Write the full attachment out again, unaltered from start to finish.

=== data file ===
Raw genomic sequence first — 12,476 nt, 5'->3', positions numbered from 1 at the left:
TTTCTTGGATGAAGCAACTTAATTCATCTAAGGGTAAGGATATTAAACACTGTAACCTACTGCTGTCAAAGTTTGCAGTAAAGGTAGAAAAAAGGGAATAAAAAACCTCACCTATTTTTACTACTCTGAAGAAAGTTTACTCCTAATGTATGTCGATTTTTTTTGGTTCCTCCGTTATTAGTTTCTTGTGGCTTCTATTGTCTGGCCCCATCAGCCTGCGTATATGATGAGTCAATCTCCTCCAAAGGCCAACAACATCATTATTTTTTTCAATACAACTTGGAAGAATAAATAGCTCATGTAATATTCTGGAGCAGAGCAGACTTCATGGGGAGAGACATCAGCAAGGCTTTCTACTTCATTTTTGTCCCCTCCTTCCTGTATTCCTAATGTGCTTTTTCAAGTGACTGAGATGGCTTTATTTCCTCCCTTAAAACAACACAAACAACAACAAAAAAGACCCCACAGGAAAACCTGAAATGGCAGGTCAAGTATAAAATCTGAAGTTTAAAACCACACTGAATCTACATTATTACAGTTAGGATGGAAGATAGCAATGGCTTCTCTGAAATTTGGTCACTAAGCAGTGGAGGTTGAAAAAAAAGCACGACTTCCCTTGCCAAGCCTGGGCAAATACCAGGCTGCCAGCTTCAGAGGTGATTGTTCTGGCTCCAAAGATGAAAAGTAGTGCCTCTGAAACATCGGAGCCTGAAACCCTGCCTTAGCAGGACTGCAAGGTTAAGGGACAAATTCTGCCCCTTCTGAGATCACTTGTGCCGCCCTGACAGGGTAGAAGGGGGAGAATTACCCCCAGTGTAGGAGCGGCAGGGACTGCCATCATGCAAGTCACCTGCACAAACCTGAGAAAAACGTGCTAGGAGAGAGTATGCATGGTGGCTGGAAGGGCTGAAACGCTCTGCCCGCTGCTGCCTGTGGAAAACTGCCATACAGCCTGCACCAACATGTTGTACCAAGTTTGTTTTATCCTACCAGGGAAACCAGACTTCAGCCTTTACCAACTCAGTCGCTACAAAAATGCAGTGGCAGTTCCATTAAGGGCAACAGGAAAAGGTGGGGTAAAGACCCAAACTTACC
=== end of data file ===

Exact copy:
Raw genomic sequence first — 12,476 nt, 5'->3', positions numbered from 1 at the left:
TTTCTTGGATGAAGCAACTTAATTCATCTAAGGGTAAGGATATTAAACACTGTAACCTACTGCTGTCAAAGTTTGCAGTAAAGGTAGAAAAAAGGGAATAAAAAACCTCACCTATTTTTACTACTCTGAAGAAAGTTTACTCCTAATGTATGTCGATTTTTTTTGGTTCCTCCGTTATTAGTTTCTTGTGGCTTCTATTGTCTGGCCCCATCAGCCTGCGTATATGATGAGTCAATCTCCTCCAAAGGCCAACAACATCATTATTTTTTTCAATACAACTTGGAAGAATAAATAGCTCATGTAATATTCTGGAGCAGAGCAGACTTCATGGGGAGAGACATCAGCAAGGCTTTCTACTTCATTTTTGTCCCCTCCTTCCTGTATTCCTAATGTGCTTTTTCAAGTGACTGAGATGGCTTTATTTCCTCCCTTAAAACAACACAAACAACAACAAAAAAGACCCCACAGGAAAACCTGAAATGGCAGGTCAAGTATAAAATCTGAAGTTTAAAACCACACTGAATCTACATTATTACAGTTAGGATGGAAGATAGCAATGGCTTCTCTGAAATTTGGTCACTAAGCAGTGGAGGTTGAAAAAAAAGCACGACTTCCCTTGCCAAGCCTGGGCAAATACCAGGCTGCCAGCTTCAGAGGTGATTGTTCTGGCTCCAAAGATGAAAAGTAGTGCCTCTGAAACATCGGAGCCTGAAACCCTGCCTTAGCAGGACTGCAAGGTTAAGGGACAAATTCTGCCCCTTCTGAGATCACTTGTGCCGCCCTGACAGGGTAGAAGGGGGAGAATTACCCCCAGTGTAGGAGCGGCAGGGACTGCCATCATGCAAGTCACCTGCACAAACCTGAGAAAAACGTGCTAGGAGAGAGTATGCATGGTGGCTGGAAGGGCTGAAACGCTCTGCCCGCTGCTGCCTGTGGAAAACTGCCATACAGCCTGCACCAACATGTTGTACCAAGTTTGTTTTATCCTACCAGGGAAACCAGACTTCAGCCTTTACCAACTCAGTCGCTACAAAAATGCAGTGGCAGTTCCATTAAGGGCAACAGGAAAAGGTGGGGTAAAGACCCAAACTTACC